Negligence as to improvement in this particular will also appear reproachful, if we consider the nature of future happiness. Many curious notions have been and are yet held respecting the nature of the joys which await christians in eternity. It appears to me however very plain from the constitution of man and the general tenor of revelation, that the chief basis of future happiness will be knowledge. Moral purity and freedom from pain will of course be subjects of joy, but these are rather to be looked upon as means or qualifications for enjoyment than as elements entering into the nature of happiness. Sin and misery are now the great shackles which bind us down and hinder our spirits from entering the fields of true. pleasure, but when these are stricken off the free and intelligent soul will roam the wide creation of God, search out the history of the eternity that is past, and drink in--feed on-and praise the wisdom, goodness and power and glory of Jehovah through all the eternity that is yet to come. The christian's grief is now, that he only sees "through a glass darkly;" but his transporting hope is, that then, he "will know even as he is known." The farther then he advances in sacred wisdom in this life, the more he shall enjoy of heaven on earth. And if he fails to advance to the highest possible stage, it is to be laid down to his shame.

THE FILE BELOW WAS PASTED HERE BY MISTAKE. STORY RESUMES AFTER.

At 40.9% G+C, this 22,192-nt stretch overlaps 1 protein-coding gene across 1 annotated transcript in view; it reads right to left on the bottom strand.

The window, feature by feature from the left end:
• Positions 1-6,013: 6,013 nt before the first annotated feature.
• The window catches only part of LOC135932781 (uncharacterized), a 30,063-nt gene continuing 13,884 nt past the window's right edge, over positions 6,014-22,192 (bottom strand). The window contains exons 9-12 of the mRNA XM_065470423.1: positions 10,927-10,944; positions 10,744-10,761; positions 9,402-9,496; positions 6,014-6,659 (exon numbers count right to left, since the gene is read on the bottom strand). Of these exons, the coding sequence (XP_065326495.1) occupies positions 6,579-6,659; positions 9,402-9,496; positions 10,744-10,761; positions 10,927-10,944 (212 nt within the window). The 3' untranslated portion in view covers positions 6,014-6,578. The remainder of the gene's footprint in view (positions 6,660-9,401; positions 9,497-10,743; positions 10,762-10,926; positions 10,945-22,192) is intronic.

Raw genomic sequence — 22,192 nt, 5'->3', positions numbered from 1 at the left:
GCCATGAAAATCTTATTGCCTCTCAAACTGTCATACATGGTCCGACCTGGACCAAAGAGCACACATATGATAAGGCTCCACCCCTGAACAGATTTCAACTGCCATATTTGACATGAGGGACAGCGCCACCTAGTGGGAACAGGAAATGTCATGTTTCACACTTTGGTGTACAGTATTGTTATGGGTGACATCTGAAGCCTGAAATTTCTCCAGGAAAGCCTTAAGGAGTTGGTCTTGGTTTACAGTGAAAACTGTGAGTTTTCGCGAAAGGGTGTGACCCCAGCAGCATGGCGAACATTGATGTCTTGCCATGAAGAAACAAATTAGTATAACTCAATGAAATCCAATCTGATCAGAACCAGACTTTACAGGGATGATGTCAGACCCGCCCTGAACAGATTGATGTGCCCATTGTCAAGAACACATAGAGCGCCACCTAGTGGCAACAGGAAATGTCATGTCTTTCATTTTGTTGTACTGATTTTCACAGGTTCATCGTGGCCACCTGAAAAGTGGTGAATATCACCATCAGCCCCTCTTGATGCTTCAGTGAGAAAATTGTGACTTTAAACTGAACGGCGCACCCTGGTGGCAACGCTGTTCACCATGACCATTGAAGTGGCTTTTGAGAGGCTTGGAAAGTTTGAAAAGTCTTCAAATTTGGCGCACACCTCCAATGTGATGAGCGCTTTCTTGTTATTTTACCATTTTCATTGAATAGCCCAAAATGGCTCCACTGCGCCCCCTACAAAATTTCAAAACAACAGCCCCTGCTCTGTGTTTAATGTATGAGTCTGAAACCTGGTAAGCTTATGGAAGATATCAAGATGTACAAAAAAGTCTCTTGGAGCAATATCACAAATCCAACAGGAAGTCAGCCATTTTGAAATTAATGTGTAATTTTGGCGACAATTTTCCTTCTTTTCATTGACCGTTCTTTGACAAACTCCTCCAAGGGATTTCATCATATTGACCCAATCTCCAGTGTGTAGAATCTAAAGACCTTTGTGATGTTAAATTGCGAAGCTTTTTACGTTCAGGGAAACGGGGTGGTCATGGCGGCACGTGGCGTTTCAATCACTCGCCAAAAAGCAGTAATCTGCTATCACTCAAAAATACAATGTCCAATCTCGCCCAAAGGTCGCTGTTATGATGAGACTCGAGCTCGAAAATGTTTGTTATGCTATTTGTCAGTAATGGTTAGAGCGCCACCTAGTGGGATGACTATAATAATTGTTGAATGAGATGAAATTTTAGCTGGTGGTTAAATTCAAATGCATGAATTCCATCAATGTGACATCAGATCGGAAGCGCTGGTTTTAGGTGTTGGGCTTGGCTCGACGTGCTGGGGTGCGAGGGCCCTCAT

I conclude then from what has been said upon this point, that it is the duty of all christians to endeavor to cultivate their minds, and to improve themselves in the theory and practice of the principles of Divine philosophy. All that I have yet to say, relates to the practical question, how this is to be done?